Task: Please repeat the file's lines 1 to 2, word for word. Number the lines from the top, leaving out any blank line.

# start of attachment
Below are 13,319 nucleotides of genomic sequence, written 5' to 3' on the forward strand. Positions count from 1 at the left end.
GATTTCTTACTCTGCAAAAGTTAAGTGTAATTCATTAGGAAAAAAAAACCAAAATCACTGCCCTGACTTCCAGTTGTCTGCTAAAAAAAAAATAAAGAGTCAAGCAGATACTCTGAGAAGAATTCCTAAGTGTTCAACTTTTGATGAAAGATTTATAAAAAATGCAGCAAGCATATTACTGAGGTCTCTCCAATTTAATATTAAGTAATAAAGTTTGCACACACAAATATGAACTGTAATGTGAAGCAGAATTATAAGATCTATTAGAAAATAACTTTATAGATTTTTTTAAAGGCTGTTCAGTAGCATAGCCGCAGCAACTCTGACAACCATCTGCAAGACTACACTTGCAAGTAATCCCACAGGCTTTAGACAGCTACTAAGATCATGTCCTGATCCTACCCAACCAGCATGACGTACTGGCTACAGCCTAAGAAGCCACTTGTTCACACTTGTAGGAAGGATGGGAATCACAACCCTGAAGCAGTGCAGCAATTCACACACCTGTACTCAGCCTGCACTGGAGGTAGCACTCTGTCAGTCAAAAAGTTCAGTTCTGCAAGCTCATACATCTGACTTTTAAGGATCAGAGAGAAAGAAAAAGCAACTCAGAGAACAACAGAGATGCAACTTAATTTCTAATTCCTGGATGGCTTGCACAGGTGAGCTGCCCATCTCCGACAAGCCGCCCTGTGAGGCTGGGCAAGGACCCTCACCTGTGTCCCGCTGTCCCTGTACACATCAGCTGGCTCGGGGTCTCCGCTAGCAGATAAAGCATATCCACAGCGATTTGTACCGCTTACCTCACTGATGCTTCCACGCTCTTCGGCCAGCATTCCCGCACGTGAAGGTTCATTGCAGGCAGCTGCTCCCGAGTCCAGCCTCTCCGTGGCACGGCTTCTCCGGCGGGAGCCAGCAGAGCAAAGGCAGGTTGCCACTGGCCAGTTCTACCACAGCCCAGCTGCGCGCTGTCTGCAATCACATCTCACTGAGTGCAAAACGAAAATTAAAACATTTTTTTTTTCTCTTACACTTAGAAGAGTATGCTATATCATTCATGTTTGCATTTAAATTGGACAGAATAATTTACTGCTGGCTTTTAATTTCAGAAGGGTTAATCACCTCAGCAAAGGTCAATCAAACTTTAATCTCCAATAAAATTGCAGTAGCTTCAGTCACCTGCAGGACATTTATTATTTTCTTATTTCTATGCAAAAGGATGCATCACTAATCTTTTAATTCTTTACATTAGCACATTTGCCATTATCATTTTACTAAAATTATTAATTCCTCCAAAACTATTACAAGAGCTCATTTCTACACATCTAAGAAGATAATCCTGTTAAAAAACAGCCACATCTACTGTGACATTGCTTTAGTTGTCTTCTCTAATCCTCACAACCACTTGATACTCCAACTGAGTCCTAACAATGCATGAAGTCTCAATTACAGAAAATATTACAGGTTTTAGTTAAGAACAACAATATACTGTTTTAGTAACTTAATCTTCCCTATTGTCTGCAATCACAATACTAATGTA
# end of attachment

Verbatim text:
Below are 13,319 nucleotides of genomic sequence, written 5' to 3' on the forward strand. Positions count from 1 at the left end.
GATTTCTTACTCTGCAAAAGTTAAGTGTAATTCATTAGGAAAAAAAAACCAAAATCACTGCCCTGACTTCCAGTTGTCTGCTAAAAAAAAAATAAAGAGTCAAGCAGATACTCTGAGAAGAATTCCTAAGTGTTCAACTTTTGATGAAAGATTTATAAAAAATGCAGCAAGCATATTACTGAGGTCTCTCCAATTTAATATTAAGTAATAAAGTTTGCACACACAAATATGAACTGTAATGTGAAGCAGAATTATAAGATCTATTAGAAAATAACTTTATAGATTTTTTTAAAGGCTGTTCAGTAGCATAGCCGCAGCAACTCTGACAACCATCTGCAAGACTACACTTGCAAGTAATCCCACAGGCTTTAGACAGCTACTAAGATCATGTCCTGATCCTACCCAACCAGCATGACGTACTGGCTACAGCCTAAGAAGCCACTTGTTCACACTTGTAGGAAGGATGGGAATCACAACCCTGAAGCAGTGCAGCAATTCACACACCTGTACTCAGCCTGCACTGGAGGTAGCACTCTGTCAGTCAAAAAGTTCAGTTCTGCAAGCTCATACATCTGACTTTTAAGGATCAGAGAGAAAGAAAAAGCAACTCAGAGAACAACAGAGATGCAACTTAATTTCTAATTCCTGGATGGCTTGCACAGGTGAGCTGCCCATCTCCGACAAGCCGCCCTGTGAGGCTGGGCAAGGACCCTCACCTGTGTCCCGCTGTCCCTGTACACATCAGCTGGCTCGGGGTCTCCGCTAGCAGATAAAGCATATCCACAGCGATTTGTACCGCTTACCTCACTGATGCTTCCACGCTCTTCGGCCAGCATTCCCGCACGTGAAGGTTCATTGCAGGCAGCTGCTCCCGAGTCCAGCCTCTCCGTGGCACGGCTTCTCCGGCGGGAGCCAGCAGAGCAAAGGCAGGTTGCCACTGGCCAGTTCTACCACAGCCCAGCTGCGCGCTGTCTGCAATCACATCTCACTGAGTGCAAAACGAAAATTAAAACATTTTTTTTTTCTCTTACACTTAGAAGAGTATGCTATATCATTCATGTTTGCATTTAAATTGGACAGAATAATTTACTGCTGGCTTTTAATTTCAGAAGGGTTAATCACCTCAGCAAAGGTCAATCAAACTTTAATCTCCAATAAAATTGCAGTAGCTTCAGTCACCTGCAGGACATTTATTATTTTCTTATTTCTATGCAAAAGGATGCATCACTAATCTTTTAATTCTTTACATTAGCACATTTGCCATTATCATTTTACTAAAATTATTAATTCCTCCAAAACTATTACAAGAGCTCATTTCTACACATCTAAGAAGATAATCCTGTTAAAAAACAGCCACATCTACTGTGACATTGCTTTAGTTGTCTTCTCTAATCCTCACAACCACTTGATACTCCAACTGAGTCCTAACAATGCATGAAGTCTCAATTACAGAAAATATTACAGGTTTTAGTTAAGAACAACAATATACTGTTTTAGTAACTTAATCTTCCCTATTGTCTGCAATCACAATACTAATGTA